Corporal punishment ban on school board agenda
Published 12:00 am Tuesday, December 1, 2009
By Kathy Chaffin
Among the items on the agenda for Monday’s Rowan-Salisbury Board of Education meeting is a proposed revision to the student discipline and punishment policy which would ban corporal punishment.
The revision reads:
“No principal, teacher, substitute teacher, voluntary teacher, teacher assistant, student teacher or staff member may use corporal punishment to discipline a student. Corporal punishment is any kind of punishment inflicted on the body, including but not limited to, spanking, paddling or slapping.
“Not withstanding the policy prohibiting the use of corporal punishment as a means of discipline, school personnel may use reasonable force to control behavior or to remove a person from the scene in these situations when necessary:
– “To quell a disturbance threatening injury to others;
– “To obtain possession of weapons or other dangerous objects on the person or within the control of a student;
– “For self defense;
– “For the protection of persons or property or;
– “To restrain or correct pupils or otherwise maintain order.”
Board members voted Sept. 28 to ask Dr. Walter Hart, assistant superintendent for administration, to revise the policy. Karen South Carpenter brought up the issue, saying she received an e-mail from a parent questioning why the school system still allowed corporal punishment and that it reminded her of her own concerns as well.
As written, the current policy states: “The use of corporal punishment is discouraged as a means of developing self-direction by students in matters of personal conduct. However, when other efforts have not produced desired results, reasonable corporal punishment may be administered under conditions outlined by law.”
This would be replaced by the proposed revision if approved by the board.
According to Hart, only five of the system’s schools ó all elementary ó still use corporal punishment: Bostian, Hanford Dole, Hurley, Isenberg and Koontz. “Ironically, when it happens,” he said, “it’s typically because the parents ask for it.”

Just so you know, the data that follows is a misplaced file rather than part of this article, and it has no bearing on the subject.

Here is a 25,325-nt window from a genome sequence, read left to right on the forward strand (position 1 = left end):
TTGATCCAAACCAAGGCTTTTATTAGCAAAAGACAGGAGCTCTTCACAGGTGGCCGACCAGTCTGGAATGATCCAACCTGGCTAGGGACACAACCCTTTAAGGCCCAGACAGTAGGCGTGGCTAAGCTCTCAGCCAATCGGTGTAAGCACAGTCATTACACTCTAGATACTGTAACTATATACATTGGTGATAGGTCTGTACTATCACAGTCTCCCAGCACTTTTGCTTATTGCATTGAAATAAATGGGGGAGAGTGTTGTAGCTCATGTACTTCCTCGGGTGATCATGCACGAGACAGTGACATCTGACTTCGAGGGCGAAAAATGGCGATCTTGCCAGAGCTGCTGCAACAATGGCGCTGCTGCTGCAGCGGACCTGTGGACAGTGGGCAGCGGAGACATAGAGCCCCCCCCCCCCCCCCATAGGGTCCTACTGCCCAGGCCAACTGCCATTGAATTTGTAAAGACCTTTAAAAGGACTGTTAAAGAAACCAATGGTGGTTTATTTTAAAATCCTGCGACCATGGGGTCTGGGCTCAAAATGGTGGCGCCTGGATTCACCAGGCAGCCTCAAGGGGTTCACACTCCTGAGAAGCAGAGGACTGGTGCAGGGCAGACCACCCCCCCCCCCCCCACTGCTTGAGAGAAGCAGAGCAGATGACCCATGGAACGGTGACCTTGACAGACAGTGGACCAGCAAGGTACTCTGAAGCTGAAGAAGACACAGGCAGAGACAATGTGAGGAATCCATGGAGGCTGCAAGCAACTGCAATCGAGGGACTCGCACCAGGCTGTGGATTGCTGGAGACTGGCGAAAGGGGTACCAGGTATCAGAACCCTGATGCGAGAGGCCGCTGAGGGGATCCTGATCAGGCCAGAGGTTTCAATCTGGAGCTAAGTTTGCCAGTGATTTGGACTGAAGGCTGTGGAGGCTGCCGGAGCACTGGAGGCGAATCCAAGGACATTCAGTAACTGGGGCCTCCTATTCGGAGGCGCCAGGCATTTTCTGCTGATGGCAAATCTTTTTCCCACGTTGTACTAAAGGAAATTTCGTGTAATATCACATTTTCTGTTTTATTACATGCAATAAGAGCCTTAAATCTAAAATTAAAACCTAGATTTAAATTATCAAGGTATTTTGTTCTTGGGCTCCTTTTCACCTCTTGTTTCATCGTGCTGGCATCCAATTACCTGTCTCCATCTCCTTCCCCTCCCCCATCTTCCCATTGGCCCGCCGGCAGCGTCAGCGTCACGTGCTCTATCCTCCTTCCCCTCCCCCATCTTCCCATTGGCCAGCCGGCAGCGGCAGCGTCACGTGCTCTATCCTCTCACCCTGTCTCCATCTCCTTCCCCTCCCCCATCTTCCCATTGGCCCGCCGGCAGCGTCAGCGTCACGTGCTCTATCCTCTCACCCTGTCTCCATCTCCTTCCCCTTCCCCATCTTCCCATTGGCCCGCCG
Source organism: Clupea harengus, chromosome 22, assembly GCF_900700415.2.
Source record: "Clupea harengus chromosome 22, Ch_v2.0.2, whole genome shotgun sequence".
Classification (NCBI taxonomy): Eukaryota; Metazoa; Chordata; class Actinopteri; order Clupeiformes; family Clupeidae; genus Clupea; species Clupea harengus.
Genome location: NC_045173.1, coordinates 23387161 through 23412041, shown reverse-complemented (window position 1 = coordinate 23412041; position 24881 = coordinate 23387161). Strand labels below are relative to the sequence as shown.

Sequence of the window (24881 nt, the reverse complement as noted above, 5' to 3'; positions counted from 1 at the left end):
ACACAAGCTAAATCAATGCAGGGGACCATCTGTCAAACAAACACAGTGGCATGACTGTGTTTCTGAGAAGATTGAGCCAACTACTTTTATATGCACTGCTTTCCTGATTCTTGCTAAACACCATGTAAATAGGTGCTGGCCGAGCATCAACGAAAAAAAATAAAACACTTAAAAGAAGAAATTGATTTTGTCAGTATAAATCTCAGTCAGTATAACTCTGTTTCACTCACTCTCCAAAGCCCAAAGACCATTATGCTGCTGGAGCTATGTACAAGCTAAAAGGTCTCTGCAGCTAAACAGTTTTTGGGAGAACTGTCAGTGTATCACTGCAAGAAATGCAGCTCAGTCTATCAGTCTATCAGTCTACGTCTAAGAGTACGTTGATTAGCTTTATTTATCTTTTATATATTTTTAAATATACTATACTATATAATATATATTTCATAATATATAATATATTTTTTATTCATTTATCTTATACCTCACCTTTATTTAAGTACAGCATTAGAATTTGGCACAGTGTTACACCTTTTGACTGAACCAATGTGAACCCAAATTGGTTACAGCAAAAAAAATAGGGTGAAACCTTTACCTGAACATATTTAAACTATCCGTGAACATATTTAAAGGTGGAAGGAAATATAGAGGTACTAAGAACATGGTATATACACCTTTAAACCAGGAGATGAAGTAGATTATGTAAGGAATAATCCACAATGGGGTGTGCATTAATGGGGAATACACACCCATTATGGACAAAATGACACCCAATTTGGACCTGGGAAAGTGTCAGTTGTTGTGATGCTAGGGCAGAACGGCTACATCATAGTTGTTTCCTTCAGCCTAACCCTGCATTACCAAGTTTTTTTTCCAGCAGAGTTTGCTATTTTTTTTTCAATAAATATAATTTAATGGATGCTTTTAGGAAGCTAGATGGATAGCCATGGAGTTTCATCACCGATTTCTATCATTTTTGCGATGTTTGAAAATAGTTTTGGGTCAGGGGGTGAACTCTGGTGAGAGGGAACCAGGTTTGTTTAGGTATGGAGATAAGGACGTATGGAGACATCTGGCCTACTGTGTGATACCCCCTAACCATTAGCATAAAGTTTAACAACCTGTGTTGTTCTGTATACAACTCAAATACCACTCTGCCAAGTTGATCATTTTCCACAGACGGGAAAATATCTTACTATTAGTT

Rita Foil, public information officer for the school system, said Hart will likely explain the revision to board members Monday, after which they may discuss it and possibly recommend changes. The board typically waits until a second reading to approve a revision but may opt to waive a second reading and go ahead and vote on it.
iPod update: Also on the agenda for Monday’s meeting is a presentation by Darrell McDowell, principal of North Rowan High School, on the iPod Touch Project and how it is changing teaching and learning practices at the school.
Other items: Other discussion items include an update by Dr. Rebecca Smith, assistant superintendent for curriculum, on the Closing the Achievement Gap Committee, which meets every other month and is comprised of representatives from the school system, community agencies, businesses and the faith community; and an overview of staff development activities planned for the afternoon of the Oct. 29 Early Release Day. Schools will dismiss 2.5 hours earlier than their regular dismissal time.
Redistricting not on agenda: The proposed high school redistricting is not on the agenda to be discussed, though board members always have the option to amend the agenda to discuss it.
The first public hearing on the proposed redistricting plan, which would change all the high school districts except Salisbury High School’s, is scheduled for Monday, Nov. 2 at 6 p.m. in the Knox Middle School auditorium. A second public hearing will be held the following Monday, the 9th, in the Southeast Middle School gym at 6 p.m.
This Monday’s board meeting will be held at 5 p.m. in the auditorium of the school system’s administrative offices at 110 N. Long St., East Spencer. The public is invited to attend.
Contact Kathy Chaffin at 704-797-4249.